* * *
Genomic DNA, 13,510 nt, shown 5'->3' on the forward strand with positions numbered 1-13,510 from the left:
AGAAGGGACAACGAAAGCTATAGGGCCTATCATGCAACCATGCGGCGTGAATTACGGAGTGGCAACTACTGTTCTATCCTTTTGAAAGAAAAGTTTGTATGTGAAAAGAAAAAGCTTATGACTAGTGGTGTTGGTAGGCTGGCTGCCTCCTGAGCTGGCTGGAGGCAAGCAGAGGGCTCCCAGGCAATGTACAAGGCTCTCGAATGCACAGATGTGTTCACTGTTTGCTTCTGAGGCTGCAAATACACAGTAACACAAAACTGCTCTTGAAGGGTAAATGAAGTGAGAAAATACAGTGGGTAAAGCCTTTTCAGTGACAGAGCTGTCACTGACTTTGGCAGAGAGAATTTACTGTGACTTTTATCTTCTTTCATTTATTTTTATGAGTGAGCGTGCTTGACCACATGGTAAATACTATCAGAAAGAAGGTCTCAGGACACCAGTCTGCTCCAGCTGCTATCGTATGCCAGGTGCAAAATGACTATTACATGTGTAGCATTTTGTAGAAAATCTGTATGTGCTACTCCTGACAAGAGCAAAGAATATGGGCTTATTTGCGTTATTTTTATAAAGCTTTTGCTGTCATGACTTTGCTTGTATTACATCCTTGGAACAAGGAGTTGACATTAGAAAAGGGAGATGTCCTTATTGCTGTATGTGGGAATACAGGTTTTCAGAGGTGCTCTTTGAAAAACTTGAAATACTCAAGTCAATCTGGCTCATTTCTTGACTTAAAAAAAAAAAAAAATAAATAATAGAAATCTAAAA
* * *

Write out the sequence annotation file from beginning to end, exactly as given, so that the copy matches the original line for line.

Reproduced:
Genomic DNA, 13,510 nt, shown 5'->3' on the forward strand with positions numbered 1-13,510 from the left:
AGAAGGGACAACGAAAGCTATAGGGCCTATCATGCAACCATGCGGCGTGAATTACGGAGTGGCAACTACTGTTCTATCCTTTTGAAAGAAAAGTTTGTATGTGAAAAGAAAAAGCTTATGACTAGTGGTGTTGGTAGGCTGGCTGCCTCCTGAGCTGGCTGGAGGCAAGCAGAGGGCTCCCAGGCAATGTACAAGGCTCTCGAATGCACAGATGTGTTCACTGTTTGCTTCTGAGGCTGCAAATACACAGTAACACAAAACTGCTCTTGAAGGGTAAATGAAGTGAGAAAATACAGTGGGTAAAGCCTTTTCAGTGACAGAGCTGTCACTGACTTTGGCAGAGAGAATTTACTGTGACTTTTATCTTCTTTCATTTATTTTTATGAGTGAGCGTGCTTGACCACATGGTAAATACTATCAGAAAGAAGGTCTCAGGACACCAGTCTGCTCCAGCTGCTATCGTATGCCAGGTGCAAAATGACTATTACATGTGTAGCATTTTGTAGAAAATCTGTATGTGCTACTCCTGACAAGAGCAAAGAATATGGGCTTATTTGCGTTATTTTTATAAAGCTTTTGCTGTCATGACTTTGCTTGTATTACATCCTTGGAACAAGGAGTTGACATTAGAAAAGGGAGATGTCCTTATTGCTGTATGTGGGAATACAGGTTTTCAGAGGTGCTCTTTGAAAAACTTGAAATACTCAAGTCAATCTGGCTCATTTCTTGACTTAAAAAAAAAAAAAAATAAATAATAGAAATCTAAAA